Liriano shares AL Player of the Week Award, still faces doom

"Dude, you didn't throw the game away!"
"Dude, you didn't throw the game away!"

For tossing a sloppy, six walk, two-strikeout, possibly LSD influenced no hitter, Francisco Liriano, with his 6.61 ERA, 24 bb to 20 K ratio, shared the American League Player of the Week award with the Detroit Tigers' Justin Verlander.

Verlander also threw a no-hitter, but it was a brilliant performance, and as we all know, weird, clumsy, out-of-the-ordinary no hitters are far more entertaining. Wouldn't you rather see David Hasselhoff walk a tightrope than Philippe Petit?

Tonight's game against the Detroit Tigers ought to be a feast of struggling pitchers. For starters, Liriano's been given six days between starts, and not just because he threw 123 pitches through that no-no. Rather, Liriano was given the time off because, according to the Strib's Joe Christenson, the dude's suffering from a sore throat and an upper respiratory infection.

Seriously, do the Twins play in some kind of foul petri dish?

According to that piece, Liriano's well-rested, confident, and ready to throw. Let's hope so: the man has a nauseating 15.75 ERA at Target Field. Opponents are batting .368--which means that opponents are leading the league in batting average when facing the Player of the Week at home.

Well, you might say, that just sucks. And it does, it does. But here's the rub: the Tigers' Rick Porcello, another young and supposedly up-and-coming phenom who has yet to meet his potential, is pretty crappy on his own.

Porcello's having a decent year for the Bengals, but against the Twins, his past hasn't been very kind. Jason Kubel's bat has a warm relationship with Porcello's arm: in 20 at-bats (a decent sample), Kubel's hitting .500. Span's hitting at a .375 clip; Morneau on a .333 tear against the youngster from Michigan. (New Jersey, whatever.)

In total, Porcello's 0-3 with a 4.71 ERA at Target Field through four starts. No, that's not as bad as Liriano, but it's not great, either.

The Twins need to make their bats come alive against guys like Porcello. The season's slipping away quickly, boys, so you'd best start swinging tonight.


Here's some more tidbits about last week's bizarre no hitter: ESPN's Jayson Stark, always a great read, notes that Liriano walked the White Sox's Juan Pierre three times that game, which means...

The Elias Sports Bureau reports Liriano is only the second pitcher to do that in the last 41 years, since Dock Ellis handed out three walks to Steve Huntz on June 12, 1970.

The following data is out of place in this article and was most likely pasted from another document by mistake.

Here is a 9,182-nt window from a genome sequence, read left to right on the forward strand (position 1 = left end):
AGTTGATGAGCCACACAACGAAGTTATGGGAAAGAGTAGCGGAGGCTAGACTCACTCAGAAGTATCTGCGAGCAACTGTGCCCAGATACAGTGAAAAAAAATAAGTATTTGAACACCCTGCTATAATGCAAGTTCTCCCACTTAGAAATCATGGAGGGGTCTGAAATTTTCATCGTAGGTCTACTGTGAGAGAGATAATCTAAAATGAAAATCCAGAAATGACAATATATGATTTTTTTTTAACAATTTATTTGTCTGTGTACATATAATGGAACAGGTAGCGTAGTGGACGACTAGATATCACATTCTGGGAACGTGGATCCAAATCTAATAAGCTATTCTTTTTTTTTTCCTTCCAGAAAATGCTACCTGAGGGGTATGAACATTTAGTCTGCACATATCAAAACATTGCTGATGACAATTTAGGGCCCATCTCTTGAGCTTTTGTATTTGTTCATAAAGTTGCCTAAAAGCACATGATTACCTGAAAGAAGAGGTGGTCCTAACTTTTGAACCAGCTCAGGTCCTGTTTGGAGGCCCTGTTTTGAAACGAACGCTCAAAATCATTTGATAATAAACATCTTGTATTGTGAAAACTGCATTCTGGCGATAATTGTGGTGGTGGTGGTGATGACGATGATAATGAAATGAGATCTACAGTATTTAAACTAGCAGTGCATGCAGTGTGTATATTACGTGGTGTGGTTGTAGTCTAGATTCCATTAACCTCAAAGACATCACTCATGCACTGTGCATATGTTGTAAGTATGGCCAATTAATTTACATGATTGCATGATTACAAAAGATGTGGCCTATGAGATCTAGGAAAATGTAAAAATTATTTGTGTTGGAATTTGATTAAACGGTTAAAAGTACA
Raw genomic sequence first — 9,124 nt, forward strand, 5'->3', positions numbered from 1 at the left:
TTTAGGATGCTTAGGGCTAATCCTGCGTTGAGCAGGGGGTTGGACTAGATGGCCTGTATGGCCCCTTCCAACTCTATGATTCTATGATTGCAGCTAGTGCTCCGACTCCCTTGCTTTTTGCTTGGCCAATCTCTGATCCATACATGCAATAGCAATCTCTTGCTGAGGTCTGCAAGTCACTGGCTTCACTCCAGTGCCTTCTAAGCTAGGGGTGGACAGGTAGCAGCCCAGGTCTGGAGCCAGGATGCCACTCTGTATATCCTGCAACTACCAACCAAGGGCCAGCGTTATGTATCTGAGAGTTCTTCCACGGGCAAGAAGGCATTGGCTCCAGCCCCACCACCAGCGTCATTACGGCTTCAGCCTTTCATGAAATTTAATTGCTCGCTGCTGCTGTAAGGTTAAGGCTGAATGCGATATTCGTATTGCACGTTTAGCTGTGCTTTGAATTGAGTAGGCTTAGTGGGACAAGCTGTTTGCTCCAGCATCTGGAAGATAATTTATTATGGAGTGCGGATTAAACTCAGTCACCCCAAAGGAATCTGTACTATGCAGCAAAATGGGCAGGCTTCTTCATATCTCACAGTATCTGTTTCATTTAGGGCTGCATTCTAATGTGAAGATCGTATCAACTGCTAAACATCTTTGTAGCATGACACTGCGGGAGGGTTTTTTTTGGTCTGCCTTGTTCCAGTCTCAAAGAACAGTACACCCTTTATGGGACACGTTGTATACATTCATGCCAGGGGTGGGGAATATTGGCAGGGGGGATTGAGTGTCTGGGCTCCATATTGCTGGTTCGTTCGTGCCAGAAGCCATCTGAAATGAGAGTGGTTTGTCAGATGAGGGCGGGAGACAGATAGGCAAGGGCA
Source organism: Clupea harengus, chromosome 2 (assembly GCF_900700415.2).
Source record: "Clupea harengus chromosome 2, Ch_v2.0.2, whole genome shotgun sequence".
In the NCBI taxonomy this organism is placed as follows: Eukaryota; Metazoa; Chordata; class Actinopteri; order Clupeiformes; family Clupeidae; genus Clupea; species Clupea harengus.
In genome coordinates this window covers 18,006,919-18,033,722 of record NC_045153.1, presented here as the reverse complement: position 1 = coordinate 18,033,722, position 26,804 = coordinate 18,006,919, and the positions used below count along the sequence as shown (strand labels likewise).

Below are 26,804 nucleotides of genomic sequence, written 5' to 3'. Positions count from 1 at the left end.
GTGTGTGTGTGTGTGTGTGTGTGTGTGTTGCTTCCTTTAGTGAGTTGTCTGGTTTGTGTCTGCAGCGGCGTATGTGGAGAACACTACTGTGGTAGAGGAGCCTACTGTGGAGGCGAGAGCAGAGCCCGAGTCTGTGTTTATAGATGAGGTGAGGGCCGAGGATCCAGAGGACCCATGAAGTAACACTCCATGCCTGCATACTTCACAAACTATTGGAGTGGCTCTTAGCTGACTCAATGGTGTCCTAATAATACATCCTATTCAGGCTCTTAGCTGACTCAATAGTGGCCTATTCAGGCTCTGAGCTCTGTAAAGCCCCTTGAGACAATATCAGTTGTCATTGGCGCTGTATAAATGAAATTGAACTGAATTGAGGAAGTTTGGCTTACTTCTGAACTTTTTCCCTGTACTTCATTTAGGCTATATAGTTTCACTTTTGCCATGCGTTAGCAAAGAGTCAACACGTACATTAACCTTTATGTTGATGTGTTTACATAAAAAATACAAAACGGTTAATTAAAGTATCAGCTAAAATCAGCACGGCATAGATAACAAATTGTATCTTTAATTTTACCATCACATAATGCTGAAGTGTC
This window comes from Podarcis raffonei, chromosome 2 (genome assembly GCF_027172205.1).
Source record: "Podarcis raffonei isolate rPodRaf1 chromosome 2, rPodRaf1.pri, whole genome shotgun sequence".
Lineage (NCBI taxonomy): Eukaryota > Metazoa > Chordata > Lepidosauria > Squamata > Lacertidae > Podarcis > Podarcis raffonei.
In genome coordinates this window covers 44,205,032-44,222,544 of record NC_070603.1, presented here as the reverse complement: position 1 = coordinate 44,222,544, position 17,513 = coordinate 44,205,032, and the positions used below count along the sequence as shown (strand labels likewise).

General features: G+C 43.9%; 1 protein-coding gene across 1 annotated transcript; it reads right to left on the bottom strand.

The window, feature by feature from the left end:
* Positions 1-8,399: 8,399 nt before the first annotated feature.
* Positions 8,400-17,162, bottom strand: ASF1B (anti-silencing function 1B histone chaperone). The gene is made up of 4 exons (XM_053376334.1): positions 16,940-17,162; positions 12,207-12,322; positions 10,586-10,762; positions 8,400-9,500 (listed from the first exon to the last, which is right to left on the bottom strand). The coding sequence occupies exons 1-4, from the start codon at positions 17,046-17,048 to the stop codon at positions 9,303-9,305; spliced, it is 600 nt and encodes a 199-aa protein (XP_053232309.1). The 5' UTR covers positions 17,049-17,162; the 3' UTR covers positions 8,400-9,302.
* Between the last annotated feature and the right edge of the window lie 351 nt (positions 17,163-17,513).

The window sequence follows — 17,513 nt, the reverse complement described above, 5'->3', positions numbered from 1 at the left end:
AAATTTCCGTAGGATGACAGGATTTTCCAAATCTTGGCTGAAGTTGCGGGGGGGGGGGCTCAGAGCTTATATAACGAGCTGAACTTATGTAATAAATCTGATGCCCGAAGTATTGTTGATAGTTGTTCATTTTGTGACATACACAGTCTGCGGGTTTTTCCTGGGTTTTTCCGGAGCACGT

Dock Ellis? See, I'm not the only one fixated on the LSD angle.

And this: of baseball's 249 no-hitters, Liriano's was the first with that many walks and that few strikes.

Mauer Hour Dept.: As if to quash all the blogging about forcing Joe Mauer to do something--anything--other than catching, Twins GM Bill Smith told the Strib that the team is going to be uber-patient, waiting until the former MVP is ready to "catch the final four-plus months of the season".

We could be in for a long wait, and an even longer season if the Twins aren't at all interested in Joe's being a DH. Though it's leg problems he's fighting, and hitting can screw your legs up as much as anything.

And now for something completely different: Mike Piazza, who is apropos of absolutely nothing in this blog, other than he was a former catcher perhaps, gave what Dan Epstein (one of the coolest cats to write about this sport) rightfully calls the "Best. Press. Conference. Ever."

At the very least, it was eye opening. Piazza, long rumored to be gay, held a press conference in which he said that Major League Baseball is ready for homosexual players, but that he is not among that august group.

I will say it's wonderful that a former star and certain Hall of Famer came out in favor of gay ballplayers. Like the military, like the Republican Party, like the Catholic Church, there have certainly been gay baseball players, and it's about time someone said they ought to be able to play without being harassed.

It's too bad that Piazza can't just say "I'm not gay" and that's the end of it. However, it could also be that by keeping homosexual players in the proverbial closet, it fuels rumors. Still, you have to admit, that's one hell of a press conference.

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